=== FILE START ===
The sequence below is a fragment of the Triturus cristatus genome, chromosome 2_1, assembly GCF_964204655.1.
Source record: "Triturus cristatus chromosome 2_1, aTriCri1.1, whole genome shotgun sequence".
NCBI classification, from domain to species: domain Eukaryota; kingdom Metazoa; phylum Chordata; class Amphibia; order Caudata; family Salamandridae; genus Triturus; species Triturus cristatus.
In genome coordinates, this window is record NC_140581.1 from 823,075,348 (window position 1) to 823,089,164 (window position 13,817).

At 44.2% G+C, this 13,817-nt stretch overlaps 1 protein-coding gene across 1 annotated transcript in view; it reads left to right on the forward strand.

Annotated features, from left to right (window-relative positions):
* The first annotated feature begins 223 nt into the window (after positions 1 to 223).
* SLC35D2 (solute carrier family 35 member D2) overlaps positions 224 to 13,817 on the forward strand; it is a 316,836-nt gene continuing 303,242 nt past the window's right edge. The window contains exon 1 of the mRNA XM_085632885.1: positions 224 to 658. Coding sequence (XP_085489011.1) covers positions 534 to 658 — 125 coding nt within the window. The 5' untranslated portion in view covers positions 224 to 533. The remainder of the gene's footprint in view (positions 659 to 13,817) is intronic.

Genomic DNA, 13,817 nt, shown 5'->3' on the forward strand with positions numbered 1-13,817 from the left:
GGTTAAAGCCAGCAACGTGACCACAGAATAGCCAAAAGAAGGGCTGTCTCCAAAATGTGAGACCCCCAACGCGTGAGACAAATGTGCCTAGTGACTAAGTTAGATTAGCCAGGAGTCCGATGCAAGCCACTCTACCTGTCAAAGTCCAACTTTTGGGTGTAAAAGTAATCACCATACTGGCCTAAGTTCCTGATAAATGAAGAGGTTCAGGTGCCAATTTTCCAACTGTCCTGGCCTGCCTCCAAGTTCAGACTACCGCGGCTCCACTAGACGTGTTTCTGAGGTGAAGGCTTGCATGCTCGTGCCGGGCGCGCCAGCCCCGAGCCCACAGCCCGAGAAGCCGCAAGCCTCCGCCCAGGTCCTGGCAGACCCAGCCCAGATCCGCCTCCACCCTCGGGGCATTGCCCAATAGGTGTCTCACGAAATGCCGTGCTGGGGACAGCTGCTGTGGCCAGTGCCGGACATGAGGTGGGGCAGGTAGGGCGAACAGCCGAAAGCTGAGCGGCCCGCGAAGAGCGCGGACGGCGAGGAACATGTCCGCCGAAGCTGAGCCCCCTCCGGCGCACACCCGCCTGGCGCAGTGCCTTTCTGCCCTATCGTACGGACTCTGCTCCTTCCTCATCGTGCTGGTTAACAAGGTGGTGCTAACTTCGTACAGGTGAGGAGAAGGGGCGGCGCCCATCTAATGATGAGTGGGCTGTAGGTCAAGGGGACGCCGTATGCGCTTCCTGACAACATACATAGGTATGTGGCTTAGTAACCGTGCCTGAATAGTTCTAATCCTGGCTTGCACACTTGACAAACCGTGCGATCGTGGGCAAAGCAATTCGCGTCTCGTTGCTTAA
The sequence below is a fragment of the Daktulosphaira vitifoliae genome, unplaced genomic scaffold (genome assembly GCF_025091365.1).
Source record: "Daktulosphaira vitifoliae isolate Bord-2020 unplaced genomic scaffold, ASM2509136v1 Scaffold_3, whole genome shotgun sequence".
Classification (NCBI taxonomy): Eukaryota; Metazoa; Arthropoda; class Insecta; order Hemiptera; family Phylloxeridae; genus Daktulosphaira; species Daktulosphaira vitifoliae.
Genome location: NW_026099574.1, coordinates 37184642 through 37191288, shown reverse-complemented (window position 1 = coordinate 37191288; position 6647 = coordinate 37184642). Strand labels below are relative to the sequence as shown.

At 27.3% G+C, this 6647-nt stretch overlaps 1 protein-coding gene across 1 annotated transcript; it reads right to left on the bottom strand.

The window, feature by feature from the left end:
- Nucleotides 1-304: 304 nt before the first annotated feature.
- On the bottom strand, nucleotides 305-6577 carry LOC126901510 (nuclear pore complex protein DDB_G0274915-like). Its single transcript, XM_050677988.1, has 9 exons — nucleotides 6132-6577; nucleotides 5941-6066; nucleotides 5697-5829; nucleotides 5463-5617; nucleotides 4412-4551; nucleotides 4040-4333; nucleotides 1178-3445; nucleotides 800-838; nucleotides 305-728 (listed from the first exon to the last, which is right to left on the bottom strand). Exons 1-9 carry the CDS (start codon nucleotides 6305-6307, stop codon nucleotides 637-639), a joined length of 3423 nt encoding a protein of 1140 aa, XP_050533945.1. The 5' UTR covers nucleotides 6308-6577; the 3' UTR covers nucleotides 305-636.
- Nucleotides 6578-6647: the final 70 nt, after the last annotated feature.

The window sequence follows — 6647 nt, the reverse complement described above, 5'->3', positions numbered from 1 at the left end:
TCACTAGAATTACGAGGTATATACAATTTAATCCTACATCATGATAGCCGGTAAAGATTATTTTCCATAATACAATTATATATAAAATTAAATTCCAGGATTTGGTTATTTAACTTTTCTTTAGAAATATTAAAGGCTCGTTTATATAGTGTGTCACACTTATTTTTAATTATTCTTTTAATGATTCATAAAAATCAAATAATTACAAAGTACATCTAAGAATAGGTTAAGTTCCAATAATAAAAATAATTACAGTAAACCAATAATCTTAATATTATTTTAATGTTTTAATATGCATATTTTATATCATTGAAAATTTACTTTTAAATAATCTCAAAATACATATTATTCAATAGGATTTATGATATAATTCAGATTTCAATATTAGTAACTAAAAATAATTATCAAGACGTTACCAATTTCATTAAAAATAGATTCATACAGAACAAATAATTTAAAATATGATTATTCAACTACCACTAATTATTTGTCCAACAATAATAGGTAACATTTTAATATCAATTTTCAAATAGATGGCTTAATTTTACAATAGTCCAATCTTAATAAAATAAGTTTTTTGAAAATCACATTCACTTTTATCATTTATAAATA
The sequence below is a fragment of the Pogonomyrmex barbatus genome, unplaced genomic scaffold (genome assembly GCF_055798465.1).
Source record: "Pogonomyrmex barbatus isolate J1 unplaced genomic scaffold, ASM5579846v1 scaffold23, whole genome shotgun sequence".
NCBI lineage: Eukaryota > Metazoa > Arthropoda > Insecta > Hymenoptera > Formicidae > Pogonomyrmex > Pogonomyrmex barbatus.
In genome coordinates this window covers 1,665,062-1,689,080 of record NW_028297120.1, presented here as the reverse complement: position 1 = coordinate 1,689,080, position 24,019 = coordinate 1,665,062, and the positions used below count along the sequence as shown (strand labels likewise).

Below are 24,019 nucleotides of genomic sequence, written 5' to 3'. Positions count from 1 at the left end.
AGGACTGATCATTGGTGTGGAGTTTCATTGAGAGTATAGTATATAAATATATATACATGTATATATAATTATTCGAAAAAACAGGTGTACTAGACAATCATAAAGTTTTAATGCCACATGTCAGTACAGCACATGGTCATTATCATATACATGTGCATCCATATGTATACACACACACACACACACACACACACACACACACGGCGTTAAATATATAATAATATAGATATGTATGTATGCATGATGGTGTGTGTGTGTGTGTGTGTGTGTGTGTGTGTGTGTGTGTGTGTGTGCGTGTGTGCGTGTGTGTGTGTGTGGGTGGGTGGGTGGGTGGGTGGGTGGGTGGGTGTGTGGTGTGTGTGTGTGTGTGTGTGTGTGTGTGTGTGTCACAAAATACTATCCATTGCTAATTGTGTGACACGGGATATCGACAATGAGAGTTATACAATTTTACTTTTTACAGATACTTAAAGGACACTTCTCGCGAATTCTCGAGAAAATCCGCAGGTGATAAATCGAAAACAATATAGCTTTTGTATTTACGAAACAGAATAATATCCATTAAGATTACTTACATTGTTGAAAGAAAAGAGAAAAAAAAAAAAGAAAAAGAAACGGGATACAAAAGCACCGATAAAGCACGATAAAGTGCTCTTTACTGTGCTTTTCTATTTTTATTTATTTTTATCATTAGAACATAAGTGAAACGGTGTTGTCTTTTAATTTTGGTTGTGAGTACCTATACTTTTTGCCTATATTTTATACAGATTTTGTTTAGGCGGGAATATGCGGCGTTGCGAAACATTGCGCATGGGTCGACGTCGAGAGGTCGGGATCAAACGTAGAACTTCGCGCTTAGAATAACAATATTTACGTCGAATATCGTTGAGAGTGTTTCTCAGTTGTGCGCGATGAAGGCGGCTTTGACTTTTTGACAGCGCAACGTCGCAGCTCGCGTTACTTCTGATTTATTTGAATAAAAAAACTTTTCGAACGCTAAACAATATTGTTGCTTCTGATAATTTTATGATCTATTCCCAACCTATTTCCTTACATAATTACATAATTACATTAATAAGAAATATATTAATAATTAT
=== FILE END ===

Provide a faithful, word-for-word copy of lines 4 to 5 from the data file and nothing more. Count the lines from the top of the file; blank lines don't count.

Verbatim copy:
In genome coordinates, this window is record NC_140581.1 from 823,075,348 (window position 1) to 823,089,164 (window position 13,817).

At 44.2% G+C, this 13,817-nt stretch overlaps 1 protein-coding gene across 1 annotated transcript in view; it reads left to right on the forward strand.